Letters close

Letters close (Latin: litterae clausae) are a type of legal document which is a sealed letter issued by a monarch or government granting a right, monopoly, title, or status to an individual or to some entity such as a corporation. These letters were personal in nature, and were delivered folded and sealed, so that only the recipient could read their contents.[1] This type of letter contrasts with the better-known letters patent.

It was necessary to break the seal in order to open and read the letter, and so its arrival with the seal intact showed that it had not been intercepted or tampered with. However, once the seal was broken, it could no longer confirm the authenticity of the document. The original charters of Edward the Confessor can be considered to be a form of letters close, as they were delivered wrapped, with the seal hanging down.

This type of letter later developed into the formal business letters that we are familiar with today.

It is thought that the earliest surviving example of an English royal letters close remaining unopened dates to the reign of Henry VIII.[1] In England these letters are typical of those generated by the developing state bureaucracy. From 1204, copies of English letters close transcribed onto the Close Rolls are extant.[2] However, examples of actual letters close, as opposed to the recorded copies in the Close Rolls, are extremely rare, and most of those exist because King Henry II required the return of some to the government.[1]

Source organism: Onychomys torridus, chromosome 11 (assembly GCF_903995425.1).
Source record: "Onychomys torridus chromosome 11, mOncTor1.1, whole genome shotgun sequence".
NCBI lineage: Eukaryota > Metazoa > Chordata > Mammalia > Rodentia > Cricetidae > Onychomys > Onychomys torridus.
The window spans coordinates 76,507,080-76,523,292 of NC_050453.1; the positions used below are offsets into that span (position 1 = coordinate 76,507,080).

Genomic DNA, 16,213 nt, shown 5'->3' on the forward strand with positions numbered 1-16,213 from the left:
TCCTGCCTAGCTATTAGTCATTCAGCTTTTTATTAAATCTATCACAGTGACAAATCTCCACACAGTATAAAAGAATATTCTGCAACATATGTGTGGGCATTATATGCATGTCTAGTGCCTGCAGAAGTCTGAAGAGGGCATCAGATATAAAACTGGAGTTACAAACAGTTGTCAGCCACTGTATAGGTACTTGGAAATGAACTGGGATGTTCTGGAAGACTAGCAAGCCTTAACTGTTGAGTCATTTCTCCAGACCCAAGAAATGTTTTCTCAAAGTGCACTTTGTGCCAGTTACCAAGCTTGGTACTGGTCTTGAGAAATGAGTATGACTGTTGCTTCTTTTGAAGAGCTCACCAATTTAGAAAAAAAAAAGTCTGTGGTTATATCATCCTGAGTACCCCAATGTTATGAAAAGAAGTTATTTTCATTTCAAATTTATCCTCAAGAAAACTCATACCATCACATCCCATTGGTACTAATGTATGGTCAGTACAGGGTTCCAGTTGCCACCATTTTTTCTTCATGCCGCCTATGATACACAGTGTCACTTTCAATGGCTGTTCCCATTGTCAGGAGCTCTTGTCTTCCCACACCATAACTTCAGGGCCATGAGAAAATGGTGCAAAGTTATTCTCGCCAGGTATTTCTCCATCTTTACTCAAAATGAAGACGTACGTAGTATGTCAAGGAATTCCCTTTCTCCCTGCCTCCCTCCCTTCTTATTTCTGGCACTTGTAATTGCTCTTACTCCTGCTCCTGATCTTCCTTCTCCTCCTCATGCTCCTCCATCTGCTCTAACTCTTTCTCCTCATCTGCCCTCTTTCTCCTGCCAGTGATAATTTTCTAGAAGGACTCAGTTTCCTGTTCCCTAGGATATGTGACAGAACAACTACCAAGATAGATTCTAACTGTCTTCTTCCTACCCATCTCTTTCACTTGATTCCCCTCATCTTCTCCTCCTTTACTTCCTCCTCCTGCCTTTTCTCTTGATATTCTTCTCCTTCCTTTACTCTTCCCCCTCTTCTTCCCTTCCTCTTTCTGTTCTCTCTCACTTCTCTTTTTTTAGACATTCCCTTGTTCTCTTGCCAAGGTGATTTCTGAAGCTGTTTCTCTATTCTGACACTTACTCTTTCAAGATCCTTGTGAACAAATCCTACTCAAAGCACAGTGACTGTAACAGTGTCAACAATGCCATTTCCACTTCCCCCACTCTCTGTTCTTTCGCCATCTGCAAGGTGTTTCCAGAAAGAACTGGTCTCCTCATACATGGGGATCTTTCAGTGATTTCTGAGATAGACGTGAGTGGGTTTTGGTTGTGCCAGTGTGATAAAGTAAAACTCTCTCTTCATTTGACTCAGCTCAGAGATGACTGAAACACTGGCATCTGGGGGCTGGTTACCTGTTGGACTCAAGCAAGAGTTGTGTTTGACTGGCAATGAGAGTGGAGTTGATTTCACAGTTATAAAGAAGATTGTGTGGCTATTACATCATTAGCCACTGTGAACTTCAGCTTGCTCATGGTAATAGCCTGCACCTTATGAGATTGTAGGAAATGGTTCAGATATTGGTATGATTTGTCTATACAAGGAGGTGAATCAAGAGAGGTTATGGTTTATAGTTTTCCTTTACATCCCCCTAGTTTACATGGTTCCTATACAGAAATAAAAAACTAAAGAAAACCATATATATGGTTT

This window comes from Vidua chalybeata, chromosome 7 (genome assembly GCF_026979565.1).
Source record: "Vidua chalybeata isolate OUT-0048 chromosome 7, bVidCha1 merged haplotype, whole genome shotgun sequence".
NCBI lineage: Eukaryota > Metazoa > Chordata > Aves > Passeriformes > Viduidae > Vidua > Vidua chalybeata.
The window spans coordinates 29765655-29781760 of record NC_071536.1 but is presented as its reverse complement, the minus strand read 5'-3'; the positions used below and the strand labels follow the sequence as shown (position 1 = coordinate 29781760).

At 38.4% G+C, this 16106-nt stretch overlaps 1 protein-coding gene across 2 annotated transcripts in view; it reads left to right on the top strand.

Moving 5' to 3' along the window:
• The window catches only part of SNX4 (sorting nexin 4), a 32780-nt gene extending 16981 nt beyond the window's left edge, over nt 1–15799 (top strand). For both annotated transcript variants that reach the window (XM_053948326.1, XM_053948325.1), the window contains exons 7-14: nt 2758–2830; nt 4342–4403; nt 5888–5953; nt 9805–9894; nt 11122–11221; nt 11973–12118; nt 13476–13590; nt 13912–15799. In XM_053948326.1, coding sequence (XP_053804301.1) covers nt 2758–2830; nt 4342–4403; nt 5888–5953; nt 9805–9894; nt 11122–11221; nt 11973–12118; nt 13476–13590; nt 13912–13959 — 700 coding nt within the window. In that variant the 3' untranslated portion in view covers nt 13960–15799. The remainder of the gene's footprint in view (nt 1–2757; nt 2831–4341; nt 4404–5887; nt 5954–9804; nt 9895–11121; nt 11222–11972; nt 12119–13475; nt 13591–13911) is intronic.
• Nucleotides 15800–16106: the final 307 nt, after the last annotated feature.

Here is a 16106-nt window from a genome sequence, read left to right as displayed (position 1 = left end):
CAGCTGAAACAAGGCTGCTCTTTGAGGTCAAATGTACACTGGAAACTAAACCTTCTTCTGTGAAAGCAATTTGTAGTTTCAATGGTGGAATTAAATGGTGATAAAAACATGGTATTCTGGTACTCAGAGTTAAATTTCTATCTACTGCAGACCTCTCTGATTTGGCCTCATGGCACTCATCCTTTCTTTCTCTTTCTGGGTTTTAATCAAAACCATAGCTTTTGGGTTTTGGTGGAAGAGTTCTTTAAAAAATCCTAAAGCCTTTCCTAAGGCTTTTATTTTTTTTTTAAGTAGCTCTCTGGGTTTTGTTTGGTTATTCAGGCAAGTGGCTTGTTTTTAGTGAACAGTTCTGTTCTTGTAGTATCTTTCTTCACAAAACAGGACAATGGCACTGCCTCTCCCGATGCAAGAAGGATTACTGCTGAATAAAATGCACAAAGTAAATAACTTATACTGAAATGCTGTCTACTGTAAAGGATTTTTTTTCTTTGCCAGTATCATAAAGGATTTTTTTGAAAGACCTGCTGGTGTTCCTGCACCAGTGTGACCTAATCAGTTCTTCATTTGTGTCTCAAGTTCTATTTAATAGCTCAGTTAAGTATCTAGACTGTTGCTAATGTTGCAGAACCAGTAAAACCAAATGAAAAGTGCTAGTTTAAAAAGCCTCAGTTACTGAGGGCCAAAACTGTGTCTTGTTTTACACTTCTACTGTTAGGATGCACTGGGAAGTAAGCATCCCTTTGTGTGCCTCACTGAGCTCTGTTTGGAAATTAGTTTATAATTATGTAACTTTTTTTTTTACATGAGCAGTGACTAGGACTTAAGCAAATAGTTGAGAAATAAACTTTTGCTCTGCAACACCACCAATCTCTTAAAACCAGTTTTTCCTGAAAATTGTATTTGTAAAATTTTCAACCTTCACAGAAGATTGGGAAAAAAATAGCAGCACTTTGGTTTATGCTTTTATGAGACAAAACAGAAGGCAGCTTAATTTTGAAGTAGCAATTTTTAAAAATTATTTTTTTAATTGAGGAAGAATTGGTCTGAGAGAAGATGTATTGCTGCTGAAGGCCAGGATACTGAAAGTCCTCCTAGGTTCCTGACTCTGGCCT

Another example of letters close is Papal Letters close. These often had the leaden papal bulla attached to the letter with a hemp cord, in contrast to the fine silk cords used for higher grades of document. The cords were often threaded through the letter to keep it folded, with the address written on the dorse (back) of the document so that it could still be read.

See also


  1. 1 2 3 Clanchy From Memory to Written Record p. 91
  2. Saul "Government" A Companion to Medieval England p. 116


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